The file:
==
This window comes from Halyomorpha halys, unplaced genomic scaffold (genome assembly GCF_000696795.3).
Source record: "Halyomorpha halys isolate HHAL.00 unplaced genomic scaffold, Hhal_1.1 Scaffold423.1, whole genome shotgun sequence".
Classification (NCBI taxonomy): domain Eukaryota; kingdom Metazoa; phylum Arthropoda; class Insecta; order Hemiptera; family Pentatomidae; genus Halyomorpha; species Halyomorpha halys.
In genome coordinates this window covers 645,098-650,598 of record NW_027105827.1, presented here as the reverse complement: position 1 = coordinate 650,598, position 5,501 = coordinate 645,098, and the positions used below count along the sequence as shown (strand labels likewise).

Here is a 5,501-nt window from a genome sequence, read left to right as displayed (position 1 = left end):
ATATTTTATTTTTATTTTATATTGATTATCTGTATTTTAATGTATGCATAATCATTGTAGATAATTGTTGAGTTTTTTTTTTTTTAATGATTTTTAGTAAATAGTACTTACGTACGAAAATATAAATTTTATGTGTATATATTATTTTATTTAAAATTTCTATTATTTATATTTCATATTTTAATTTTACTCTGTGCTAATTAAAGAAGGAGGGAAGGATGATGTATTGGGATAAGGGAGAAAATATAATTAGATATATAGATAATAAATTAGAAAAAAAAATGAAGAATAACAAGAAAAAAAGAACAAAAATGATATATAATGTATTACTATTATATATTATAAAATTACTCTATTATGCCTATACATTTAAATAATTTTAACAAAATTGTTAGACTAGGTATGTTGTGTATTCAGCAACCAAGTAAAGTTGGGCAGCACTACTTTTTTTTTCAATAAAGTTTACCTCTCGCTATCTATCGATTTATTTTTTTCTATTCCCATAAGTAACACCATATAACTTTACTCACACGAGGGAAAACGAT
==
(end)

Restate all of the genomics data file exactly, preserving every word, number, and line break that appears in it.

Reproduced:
This window comes from Halyomorpha halys, unplaced genomic scaffold (genome assembly GCF_000696795.3).
Source record: "Halyomorpha halys isolate HHAL.00 unplaced genomic scaffold, Hhal_1.1 Scaffold423.1, whole genome shotgun sequence".
Classification (NCBI taxonomy): domain Eukaryota; kingdom Metazoa; phylum Arthropoda; class Insecta; order Hemiptera; family Pentatomidae; genus Halyomorpha; species Halyomorpha halys.
In genome coordinates this window covers 645,098-650,598 of record NW_027105827.1, presented here as the reverse complement: position 1 = coordinate 650,598, position 5,501 = coordinate 645,098, and the positions used below count along the sequence as shown (strand labels likewise).

Here is a 5,501-nt window from a genome sequence, read left to right as displayed (position 1 = left end):
ATATTTTATTTTTATTTTATATTGATTATCTGTATTTTAATGTATGCATAATCATTGTAGATAATTGTTGAGTTTTTTTTTTTTTAATGATTTTTAGTAAATAGTACTTACGTACGAAAATATAAATTTTATGTGTATATATTATTTTATTTAAAATTTCTATTATTTATATTTCATATTTTAATTTTACTCTGTGCTAATTAAAGAAGGAGGGAAGGATGATGTATTGGGATAAGGGAGAAAATATAATTAGATATATAGATAATAAATTAGAAAAAAAAATGAAGAATAACAAGAAAAAAAGAACAAAAATGATATATAATGTATTACTATTATATATTATAAAATTACTCTATTATGCCTATACATTTAAATAATTTTAACAAAATTGTTAGACTAGGTATGTTGTGTATTCAGCAACCAAGTAAAGTTGGGCAGCACTACTTTTTTTTTCAATAAAGTTTACCTCTCGCTATCTATCGATTTATTTTTTTCTATTCCCATAAGTAACACCATATAACTTTACTCACACGAGGGAAAACGAT